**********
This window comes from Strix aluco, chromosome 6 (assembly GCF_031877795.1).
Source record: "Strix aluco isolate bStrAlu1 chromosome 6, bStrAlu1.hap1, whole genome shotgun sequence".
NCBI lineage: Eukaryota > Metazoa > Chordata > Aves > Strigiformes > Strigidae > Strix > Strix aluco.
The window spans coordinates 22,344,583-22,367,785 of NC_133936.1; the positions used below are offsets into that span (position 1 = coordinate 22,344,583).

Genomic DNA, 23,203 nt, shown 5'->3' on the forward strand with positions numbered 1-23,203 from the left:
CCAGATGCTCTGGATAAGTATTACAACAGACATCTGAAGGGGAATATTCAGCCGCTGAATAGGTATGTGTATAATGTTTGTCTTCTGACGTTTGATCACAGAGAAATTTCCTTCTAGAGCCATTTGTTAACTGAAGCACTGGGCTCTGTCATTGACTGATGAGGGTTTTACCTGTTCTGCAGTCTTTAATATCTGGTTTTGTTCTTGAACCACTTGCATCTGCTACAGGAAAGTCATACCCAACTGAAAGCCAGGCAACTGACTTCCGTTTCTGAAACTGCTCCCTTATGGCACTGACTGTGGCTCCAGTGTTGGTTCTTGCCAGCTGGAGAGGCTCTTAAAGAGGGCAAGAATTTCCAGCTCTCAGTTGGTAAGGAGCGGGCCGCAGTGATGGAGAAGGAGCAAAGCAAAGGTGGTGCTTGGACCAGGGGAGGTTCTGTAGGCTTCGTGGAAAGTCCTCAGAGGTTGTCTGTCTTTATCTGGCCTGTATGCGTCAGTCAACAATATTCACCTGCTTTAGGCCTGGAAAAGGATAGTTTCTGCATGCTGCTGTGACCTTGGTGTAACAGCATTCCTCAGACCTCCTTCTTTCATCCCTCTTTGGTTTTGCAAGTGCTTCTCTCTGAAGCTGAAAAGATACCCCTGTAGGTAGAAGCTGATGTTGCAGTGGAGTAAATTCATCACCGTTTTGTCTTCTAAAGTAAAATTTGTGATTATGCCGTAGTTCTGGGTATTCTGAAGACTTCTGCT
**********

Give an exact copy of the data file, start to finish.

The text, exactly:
This window comes from Strix aluco, chromosome 6 (assembly GCF_031877795.1).
Source record: "Strix aluco isolate bStrAlu1 chromosome 6, bStrAlu1.hap1, whole genome shotgun sequence".
NCBI lineage: Eukaryota > Metazoa > Chordata > Aves > Strigiformes > Strigidae > Strix > Strix aluco.
The window spans coordinates 22,344,583-22,367,785 of NC_133936.1; the positions used below are offsets into that span (position 1 = coordinate 22,344,583).

Genomic DNA, 23,203 nt, shown 5'->3' on the forward strand with positions numbered 1-23,203 from the left:
CCAGATGCTCTGGATAAGTATTACAACAGACATCTGAAGGGGAATATTCAGCCGCTGAATAGGTATGTGTATAATGTTTGTCTTCTGACGTTTGATCACAGAGAAATTTCCTTCTAGAGCCATTTGTTAACTGAAGCACTGGGCTCTGTCATTGACTGATGAGGGTTTTACCTGTTCTGCAGTCTTTAATATCTGGTTTTGTTCTTGAACCACTTGCATCTGCTACAGGAAAGTCATACCCAACTGAAAGCCAGGCAACTGACTTCCGTTTCTGAAACTGCTCCCTTATGGCACTGACTGTGGCTCCAGTGTTGGTTCTTGCCAGCTGGAGAGGCTCTTAAAGAGGGCAAGAATTTCCAGCTCTCAGTTGGTAAGGAGCGGGCCGCAGTGATGGAGAAGGAGCAAAGCAAAGGTGGTGCTTGGACCAGGGGAGGTTCTGTAGGCTTCGTGGAAAGTCCTCAGAGGTTGTCTGTCTTTATCTGGCCTGTATGCGTCAGTCAACAATATTCACCTGCTTTAGGCCTGGAAAAGGATAGTTTCTGCATGCTGCTGTGACCTTGGTGTAACAGCATTCCTCAGACCTCCTTCTTTCATCCCTCTTTGGTTTTGCAAGTGCTTCTCTCTGAAGCTGAAAAGATACCCCTGTAGGTAGAAGCTGATGTTGCAGTGGAGTAAATTCATCACCGTTTTGTCTTCTAAAGTAAAATTTGTGATTATGCCGTAGTTCTGGGTATTCTGAAGACTTCTGCT